As cases of coronavirus continue to mount in Kenya, Map Kibera has launched the Kenya Covid-19 Tracker Ushahidi instance in order to track cases in the country and resources available, especially in the slum areas of Nairobi such as Kibera.
Those who live in and work with residents of informal settlements and refugee camps are particularly concerned that the virus will spread easily in these close quarters. Meanwhile, other concerns are arising such as economic hardship caused by the imposition of lockdowns, and inability to comply leading to excessive use of force. In Kibera these challenges are already happening. We want to make sure that the impact of Covid-19 on the slums are accurately tracked and mapped.
My EthicalGEO fellowship concerns the ethics of mapping with vulnerable populations, one dimension of which is to ensure people have a voice and are part of the process of mapping. Our map shows who is doing what to help prevent Covid-19 around Kenya, and is coupled with videos and health information by Map Kibera’s citizen media team, Kibera News Network (KNN).
My partner and I started Map Kibera in 2009, supporting Kibera youth to map their community online for the first time using OpenStreetMap. KNN was created the following year as a way to provide even more of a voice for residents. Currently, Map Kibera’s mappers and the KNN team are mapping new Covid-19 cases every day, and activities being undertaken such as distributing food and face masks, setting up handwashing stations, sharing messages about how to stay healthy, and more. Initiative leaders can also submit their own posts about what they are doing. Map Kibera is additionally mapping news items related to the virus, like articles from major new sources and tweets and social media, and verifying all incoming posts. KNN is posting videos and sharing information on Youtube, Whatsapp and Instagram.
Our goal is to keep this information together in one easy place, and allow people to see what is going on around them that might be useful for them. It is also to aid in our efforts to keep Kibera, one of the most vulnerable communities to illness, healthy during the pandemic.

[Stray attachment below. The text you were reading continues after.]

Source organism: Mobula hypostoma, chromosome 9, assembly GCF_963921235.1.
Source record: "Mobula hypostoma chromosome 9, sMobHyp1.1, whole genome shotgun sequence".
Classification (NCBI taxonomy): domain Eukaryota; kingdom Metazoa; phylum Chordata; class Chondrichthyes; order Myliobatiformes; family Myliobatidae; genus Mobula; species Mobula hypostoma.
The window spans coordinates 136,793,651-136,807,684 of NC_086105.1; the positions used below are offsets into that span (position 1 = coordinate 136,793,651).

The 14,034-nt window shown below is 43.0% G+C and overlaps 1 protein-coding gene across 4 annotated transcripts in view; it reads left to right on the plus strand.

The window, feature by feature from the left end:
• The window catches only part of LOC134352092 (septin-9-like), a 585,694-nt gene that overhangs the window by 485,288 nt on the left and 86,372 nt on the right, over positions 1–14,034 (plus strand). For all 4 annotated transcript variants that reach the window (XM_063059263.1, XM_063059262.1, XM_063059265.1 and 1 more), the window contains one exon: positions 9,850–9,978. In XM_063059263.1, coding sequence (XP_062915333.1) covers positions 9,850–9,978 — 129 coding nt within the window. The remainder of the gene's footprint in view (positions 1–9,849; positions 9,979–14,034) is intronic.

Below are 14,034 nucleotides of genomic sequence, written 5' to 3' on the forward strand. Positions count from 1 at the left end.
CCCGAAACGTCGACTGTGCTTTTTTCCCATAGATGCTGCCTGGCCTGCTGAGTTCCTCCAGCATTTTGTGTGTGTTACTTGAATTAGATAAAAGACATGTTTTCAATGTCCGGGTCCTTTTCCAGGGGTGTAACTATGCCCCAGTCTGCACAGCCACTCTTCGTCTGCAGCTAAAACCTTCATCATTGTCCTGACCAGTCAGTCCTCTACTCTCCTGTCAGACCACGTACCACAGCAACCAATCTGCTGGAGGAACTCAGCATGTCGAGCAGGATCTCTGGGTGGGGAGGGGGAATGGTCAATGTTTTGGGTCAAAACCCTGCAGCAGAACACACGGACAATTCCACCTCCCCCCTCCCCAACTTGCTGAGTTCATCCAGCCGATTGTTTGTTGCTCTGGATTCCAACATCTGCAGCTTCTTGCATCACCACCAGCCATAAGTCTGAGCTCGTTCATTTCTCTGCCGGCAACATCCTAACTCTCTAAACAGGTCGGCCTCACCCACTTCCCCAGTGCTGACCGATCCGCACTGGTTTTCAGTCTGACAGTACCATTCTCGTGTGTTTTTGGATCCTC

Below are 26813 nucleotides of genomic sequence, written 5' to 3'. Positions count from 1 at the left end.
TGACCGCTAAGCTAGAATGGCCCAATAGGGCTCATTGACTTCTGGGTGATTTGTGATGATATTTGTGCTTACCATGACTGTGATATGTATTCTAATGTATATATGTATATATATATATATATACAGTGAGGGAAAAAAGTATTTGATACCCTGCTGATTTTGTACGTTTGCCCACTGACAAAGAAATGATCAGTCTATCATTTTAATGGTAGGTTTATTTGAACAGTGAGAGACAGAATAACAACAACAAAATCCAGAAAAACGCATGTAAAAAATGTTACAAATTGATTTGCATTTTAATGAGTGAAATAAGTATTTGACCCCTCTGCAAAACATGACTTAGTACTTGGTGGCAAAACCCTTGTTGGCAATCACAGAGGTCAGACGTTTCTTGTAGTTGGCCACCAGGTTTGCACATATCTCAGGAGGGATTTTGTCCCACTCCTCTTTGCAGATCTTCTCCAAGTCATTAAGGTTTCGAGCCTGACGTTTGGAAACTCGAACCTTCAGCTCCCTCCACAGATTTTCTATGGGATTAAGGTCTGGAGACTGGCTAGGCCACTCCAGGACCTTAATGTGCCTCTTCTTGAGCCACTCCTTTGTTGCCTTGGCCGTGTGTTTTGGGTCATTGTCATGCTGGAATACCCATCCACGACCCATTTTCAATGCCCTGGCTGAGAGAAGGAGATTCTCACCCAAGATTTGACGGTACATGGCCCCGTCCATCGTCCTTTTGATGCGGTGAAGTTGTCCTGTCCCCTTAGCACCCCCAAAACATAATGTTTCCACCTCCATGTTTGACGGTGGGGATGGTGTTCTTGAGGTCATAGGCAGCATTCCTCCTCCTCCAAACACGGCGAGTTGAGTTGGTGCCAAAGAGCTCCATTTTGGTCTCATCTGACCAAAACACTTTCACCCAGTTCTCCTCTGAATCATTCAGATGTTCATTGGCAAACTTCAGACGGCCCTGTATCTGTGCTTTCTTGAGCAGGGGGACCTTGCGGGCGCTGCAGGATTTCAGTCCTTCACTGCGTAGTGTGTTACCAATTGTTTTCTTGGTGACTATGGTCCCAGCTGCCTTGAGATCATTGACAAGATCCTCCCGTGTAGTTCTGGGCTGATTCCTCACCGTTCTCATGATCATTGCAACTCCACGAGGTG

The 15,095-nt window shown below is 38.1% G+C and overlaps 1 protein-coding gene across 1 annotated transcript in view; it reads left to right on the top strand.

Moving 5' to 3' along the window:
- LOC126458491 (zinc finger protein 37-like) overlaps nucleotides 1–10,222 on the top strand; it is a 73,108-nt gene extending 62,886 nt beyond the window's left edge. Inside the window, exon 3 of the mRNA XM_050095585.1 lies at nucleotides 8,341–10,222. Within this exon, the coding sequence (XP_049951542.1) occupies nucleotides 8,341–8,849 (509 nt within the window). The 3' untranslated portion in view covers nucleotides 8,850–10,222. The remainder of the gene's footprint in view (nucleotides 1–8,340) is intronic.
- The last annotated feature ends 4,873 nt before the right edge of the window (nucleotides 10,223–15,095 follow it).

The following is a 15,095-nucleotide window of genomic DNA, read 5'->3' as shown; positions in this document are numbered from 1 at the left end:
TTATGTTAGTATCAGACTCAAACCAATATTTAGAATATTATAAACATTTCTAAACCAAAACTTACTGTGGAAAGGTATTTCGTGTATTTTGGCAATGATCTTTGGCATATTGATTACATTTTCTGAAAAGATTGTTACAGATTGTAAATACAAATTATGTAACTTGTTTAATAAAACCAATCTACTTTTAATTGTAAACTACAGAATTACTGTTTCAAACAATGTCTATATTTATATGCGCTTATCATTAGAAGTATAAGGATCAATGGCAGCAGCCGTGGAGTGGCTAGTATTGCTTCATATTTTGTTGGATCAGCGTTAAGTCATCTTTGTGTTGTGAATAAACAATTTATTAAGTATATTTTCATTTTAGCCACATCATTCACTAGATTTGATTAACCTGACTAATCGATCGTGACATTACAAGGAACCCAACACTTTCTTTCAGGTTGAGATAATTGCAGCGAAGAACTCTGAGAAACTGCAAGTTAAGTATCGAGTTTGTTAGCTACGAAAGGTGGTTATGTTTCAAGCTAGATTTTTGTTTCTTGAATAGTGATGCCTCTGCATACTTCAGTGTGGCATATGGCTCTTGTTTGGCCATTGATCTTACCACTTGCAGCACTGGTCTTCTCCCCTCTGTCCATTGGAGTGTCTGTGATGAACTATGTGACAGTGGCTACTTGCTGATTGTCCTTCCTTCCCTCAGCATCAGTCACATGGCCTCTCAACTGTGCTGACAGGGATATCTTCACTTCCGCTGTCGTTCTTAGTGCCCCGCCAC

We are using Ushahidi in part to document the crisis itself, throughout Kenya, and to create a geospatial information resource about what is happening where for anyone to use. Several Kenyan organizations are already sharing the resource and using it to map their own work.
Our initial findings indicate that many organizations have taken measures to help communities tackle the issue of Coronavirus. Handwashing points that we mapped out seem to be fairly evenly distributed in Kibera; meaning at least a good number of people are able to access them. Organizations that previously did other work have re-tooled to better serve the community in this season; for instance Uweza in Kibera has been making masks for giving away, and the Polycom Development Trust makes sanitary pads for girls and is providing soap. Some of these efforts have also been highlighted in this video by our journalists at Kibera News Network.
Regarding mapping of the spread of coronavirus in the country, we have also learned that tracking the government figures announced in their daily briefings can be difficult, especially in terms of matching cases to counties and tracking them with recoveries or deaths. However, the map allows some visualization of the spread, to see how and where infections are being confirmed.
Over time, we envision that the resource mapping coupled with incidence locations will enable the provision of resources where they are needed, help coordination, and prevent the duplication of efforts, while also allowing people to find out where to access what they need.